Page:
You must follow the rules in the Capital Regulations when calculating the ratio, including using the risk weights provided for particular types of assets.
You must include in your trust deed a minimum capital ratio (the level of capital in relation to your—or your borrowing group's—credit exposures and other risks) that you must maintain. This ratio must be at least 8% if you have a credit rating from an approved credit rating agency.
If you do not have a credit rating from an approved rating agency, the minimum capital ratio specified in your trust deed must be at least 10%, or 12% under the Non-bank Deposit Takers (Credit Ratings Minimum Threshold) Exemption Notice 2016.
Related party exposure limits
Section 36 of the NBDT Act provides that regulations may be made imposing a requirement on trustees and licensed NBDTs to ensure their trust deeds include a maximum limit on exposures to related parties.
About related party lending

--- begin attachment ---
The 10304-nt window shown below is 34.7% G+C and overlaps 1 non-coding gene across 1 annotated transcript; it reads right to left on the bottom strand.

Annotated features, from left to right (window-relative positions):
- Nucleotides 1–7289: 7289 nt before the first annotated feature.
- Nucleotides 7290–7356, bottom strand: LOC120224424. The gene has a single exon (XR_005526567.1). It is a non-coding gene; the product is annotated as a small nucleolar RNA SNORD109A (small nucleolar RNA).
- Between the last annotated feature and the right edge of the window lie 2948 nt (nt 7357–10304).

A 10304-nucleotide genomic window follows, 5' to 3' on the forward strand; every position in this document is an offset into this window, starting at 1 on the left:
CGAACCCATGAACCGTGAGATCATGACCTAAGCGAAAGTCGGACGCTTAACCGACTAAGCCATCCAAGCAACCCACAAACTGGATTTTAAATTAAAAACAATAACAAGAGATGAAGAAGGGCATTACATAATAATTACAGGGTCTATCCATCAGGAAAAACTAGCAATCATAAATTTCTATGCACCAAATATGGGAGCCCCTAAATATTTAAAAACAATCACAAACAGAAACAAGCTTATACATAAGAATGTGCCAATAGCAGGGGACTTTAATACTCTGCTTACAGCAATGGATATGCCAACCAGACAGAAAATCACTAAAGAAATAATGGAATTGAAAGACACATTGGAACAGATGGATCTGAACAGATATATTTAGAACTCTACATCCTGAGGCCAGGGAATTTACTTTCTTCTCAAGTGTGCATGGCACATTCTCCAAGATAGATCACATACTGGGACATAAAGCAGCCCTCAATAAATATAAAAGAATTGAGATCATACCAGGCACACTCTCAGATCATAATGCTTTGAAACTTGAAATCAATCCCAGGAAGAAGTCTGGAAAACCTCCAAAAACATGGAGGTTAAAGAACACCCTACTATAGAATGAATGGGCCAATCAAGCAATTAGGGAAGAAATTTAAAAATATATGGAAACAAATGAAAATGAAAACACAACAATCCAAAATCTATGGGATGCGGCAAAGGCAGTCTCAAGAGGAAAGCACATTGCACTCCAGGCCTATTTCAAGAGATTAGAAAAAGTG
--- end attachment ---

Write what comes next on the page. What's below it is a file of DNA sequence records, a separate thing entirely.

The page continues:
Related party lending (sometimes referred to as connected exposures) refers to a licensed NBDT advancing funds to a person who is associated in some way with the NBDT. Such a person may be a director or senior officer of the licensed NBDT or any of its guaranteeing subsidiaries, those persons’ relatives, as well as certain shareholders and other persons with influence. Section 6 of the NBDT Act has the full definition of related party.
Having a limit on exposure to related parties reduces the ability for such related parties to extract benefits from the NBDT at the NBDT’s or its depositors’ expense. For example, it ensures the minimum capital requirements are not undermined by owners borrowing back their capital investment.
The Deposit Takers (Credit Ratings, Capital Ratios, and Related Party Exposures) Regulations 2010 require a limit on your aggregate credit exposures (or the exposures of your borrowing group) to all related parties to be specified in your trust deed. These regulations state that related party exposures should not exceed a maximum limit of 15% of capital.